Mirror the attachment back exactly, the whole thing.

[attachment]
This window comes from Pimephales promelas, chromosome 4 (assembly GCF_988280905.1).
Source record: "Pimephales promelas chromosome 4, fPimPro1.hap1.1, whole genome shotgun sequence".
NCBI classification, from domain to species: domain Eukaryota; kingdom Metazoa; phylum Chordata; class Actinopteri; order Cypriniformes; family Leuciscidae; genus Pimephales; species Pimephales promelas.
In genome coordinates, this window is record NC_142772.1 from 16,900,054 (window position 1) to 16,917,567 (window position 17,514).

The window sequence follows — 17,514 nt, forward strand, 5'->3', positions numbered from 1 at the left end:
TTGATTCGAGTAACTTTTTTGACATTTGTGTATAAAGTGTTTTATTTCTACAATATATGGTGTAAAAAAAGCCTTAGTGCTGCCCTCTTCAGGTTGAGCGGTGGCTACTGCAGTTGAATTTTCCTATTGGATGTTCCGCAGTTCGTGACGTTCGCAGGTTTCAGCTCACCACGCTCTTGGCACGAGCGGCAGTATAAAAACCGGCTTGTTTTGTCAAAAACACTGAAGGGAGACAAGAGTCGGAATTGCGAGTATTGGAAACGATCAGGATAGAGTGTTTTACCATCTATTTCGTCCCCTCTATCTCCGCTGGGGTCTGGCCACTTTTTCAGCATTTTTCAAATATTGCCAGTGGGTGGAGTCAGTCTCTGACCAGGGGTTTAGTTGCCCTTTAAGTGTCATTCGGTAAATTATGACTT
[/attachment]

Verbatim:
This window comes from Pimephales promelas, chromosome 4 (assembly GCF_988280905.1).
Source record: "Pimephales promelas chromosome 4, fPimPro1.hap1.1, whole genome shotgun sequence".
NCBI classification, from domain to species: domain Eukaryota; kingdom Metazoa; phylum Chordata; class Actinopteri; order Cypriniformes; family Leuciscidae; genus Pimephales; species Pimephales promelas.
In genome coordinates, this window is record NC_142772.1 from 16,900,054 (window position 1) to 16,917,567 (window position 17,514).

The window sequence follows — 17,514 nt, forward strand, 5'->3', positions numbered from 1 at the left end:
TTGATTCGAGTAACTTTTTTGACATTTGTGTATAAAGTGTTTTATTTCTACAATATATGGTGTAAAAAAAGCCTTAGTGCTGCCCTCTTCAGGTTGAGCGGTGGCTACTGCAGTTGAATTTTCCTATTGGATGTTCCGCAGTTCGTGACGTTCGCAGGTTTCAGCTCACCACGCTCTTGGCACGAGCGGCAGTATAAAAACCGGCTTGTTTTGTCAAAAACACTGAAGGGAGACAAGAGTCGGAATTGCGAGTATTGGAAACGATCAGGATAGAGTGTTTTACCATCTATTTCGTCCCCTCTATCTCCGCTGGGGTCTGGCCACTTTTTCAGCATTTTTCAAATATTGCCAGTGGGTGGAGTCAGTCTCTGACCAGGGGTTTAGTTGCCCTTTAAGTGTCATTCGGTAAATTATGACTT